Peabody Elementary wants its own KaBoom! in landscaping
By Lurene Kelley
Peabody Elementary has been in the heart of this neighborhood long before the community was called “Cooper-Young,” but is the school really in the hearts of CY residents? That’s the question school administrators would like its neighbors and local business owners to answer with a resounding ‘yes’… and some money, ideas, and elbow grease to back it up.
[singlepic id=250 w=320 h=240 float=right]According to the school’s principal, Kongsouly Jones, because Peabody is a desirable optional school, approximately 50 percent of the student body comes from open enrollment. This means that nearly half of the children at Peabody live outside its designated boundaries.
Mandy Grisham, a member of the Peabody Leadership Board, says the first step in giving the school a more neighborhood feel is obvious – have more children who live in and around Cooper-Young enrolled at Peabody. This fall, approximately 10 children from the Cooper-Young Parents Network (CYPN), parents who live in or near the neighborhood, will be enrolled in this year’s kindergarten class (In fact, my own child will be among these kindergartners.)
“Cooper-Young is overflowing with young families who want the best for their children’s’ education. The CYPN currently has 70 members representing over 60 families and over 100 children. Only a handful of these kids are school age,” Grisham says. “If Cooper-Young wants to keep these young families in the neighborhood, education is a key component.”
In the last year, the CYPN has hosted 3 education forums to allow parents to talk candidly about educational decisions. As a result, Grisham says more families are committing early on to sending their children to Peabody. She calls this “a neighborhood, grassroots movement” that she believes will continue to grow.
Grisham claims that the second step in making Peabody an integral part of Cooper-Young is through the involvement of the many individuals who have shops and restaurants in the CY area. Central BBQ owner and Cooper-Young resident, Elizabeth Blondis, is asking fellow CY entrepreneurs to become adopters of Peabody Elementary. This means that businesses like Central BBQ would not only back Peabody with donations of money or goods, but also get involved with the school. For example, a chef from a local restaurant might give lessons to the school’s cooking club or a local artist could help with class projects. “We have so many talented people in Cooper-Young,” says Blondis, “it just makes sense that we use these gifts to make Peabody an even better school.”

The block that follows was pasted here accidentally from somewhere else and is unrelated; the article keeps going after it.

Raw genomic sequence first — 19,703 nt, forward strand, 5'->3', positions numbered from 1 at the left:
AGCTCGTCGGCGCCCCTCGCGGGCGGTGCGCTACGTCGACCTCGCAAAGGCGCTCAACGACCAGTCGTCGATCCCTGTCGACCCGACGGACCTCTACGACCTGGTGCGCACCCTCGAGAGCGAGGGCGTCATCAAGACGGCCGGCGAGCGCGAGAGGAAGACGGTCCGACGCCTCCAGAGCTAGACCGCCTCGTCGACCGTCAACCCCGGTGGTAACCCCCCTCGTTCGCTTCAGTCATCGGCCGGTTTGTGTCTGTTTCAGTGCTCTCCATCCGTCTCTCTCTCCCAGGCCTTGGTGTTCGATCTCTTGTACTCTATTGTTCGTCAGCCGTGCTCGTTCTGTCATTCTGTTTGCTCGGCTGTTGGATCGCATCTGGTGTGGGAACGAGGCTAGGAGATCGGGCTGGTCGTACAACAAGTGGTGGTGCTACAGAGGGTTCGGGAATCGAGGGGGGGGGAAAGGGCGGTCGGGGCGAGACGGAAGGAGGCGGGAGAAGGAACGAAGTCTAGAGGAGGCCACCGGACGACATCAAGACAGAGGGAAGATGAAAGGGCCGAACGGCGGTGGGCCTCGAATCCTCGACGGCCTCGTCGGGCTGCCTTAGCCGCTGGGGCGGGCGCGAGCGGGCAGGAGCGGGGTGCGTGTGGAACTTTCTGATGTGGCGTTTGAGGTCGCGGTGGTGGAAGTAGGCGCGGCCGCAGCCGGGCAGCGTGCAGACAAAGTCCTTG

You don’t have to be a business owner to lend your talents to the school. The Peabody Leadership Board want everyone to get involved, such as a community garden on the grounds of the elementary school. One that is planted, tended, and harvested by local residents and students.
The Leadership Board recently surveyed the school’s teachers to find out what they believe to be their most pressing needs. The two areas that repeatedly surfaced in the survey were landscaping of the school’s entrance and improvements for the library. Based on feedback from the school administration, building the library’s holdings is a long-term goal that would take an entire year. The school believes, however that the landscaping project could happen relatively quickly. By rallying the support of local business owners and residents, work could begin as early as July.
Grisham believes that the landscaping project could be similar to the KaBoom! playground on the grounds of Peabody, a community effort that involved 200 volunteers building an entire playground in one weekend. Built in 2008, the playground has become an asset to the school and the entire neighborhood. It serves as a gathering spot for community events, and is used regularly by neighborhood children as well.
“If everyone works together, meaning residents, with and without children, and businesses, we make the community more livable. It’s a neighborhood where we walk our children to school, walk to restaurants, promote staying in our community,” says Blondis. This fall, Blondis will walk her own kindergartner to Peabody each morning. It’s a scene reminiscent of simpler times. But, as Blondis points out, it’s not just about re-creating a Norman Rockwell painting. Community investment in Peabody has practical roots. “Even if you don’t have kids, it’s as simple as this. A true, strong neighborhood school raises property values. It makes Cooper-Young an even more desirable place to live.”
These changes take place at a symbolic moment in Peabody’s history. This fall, the school will celebrate its 100th year. Supporters of more neighborhood involvement believe this historic school could provide an even brighter future for Cooper -Young. “It’s crucial for Cooper-Young residents and businesses to become more involved with Peabody, regardless of whether they have children or not,” says Principal Jones. “These children are the future of our community and education is essential in the development and prosperity of a community. It just makes good sense to invest in something that can only benefit everyone in Cooper-Young.”
If you would like more information about how to become an adopter of Peabody Elementary, contact Elizabeth Blondis at 901-237-6984, or if you would like to join the Cooper-Young Parents’ Network, send a request to email@example.com.
Lurene Kelley is a professor of broadcast journalism at the University of Memphis.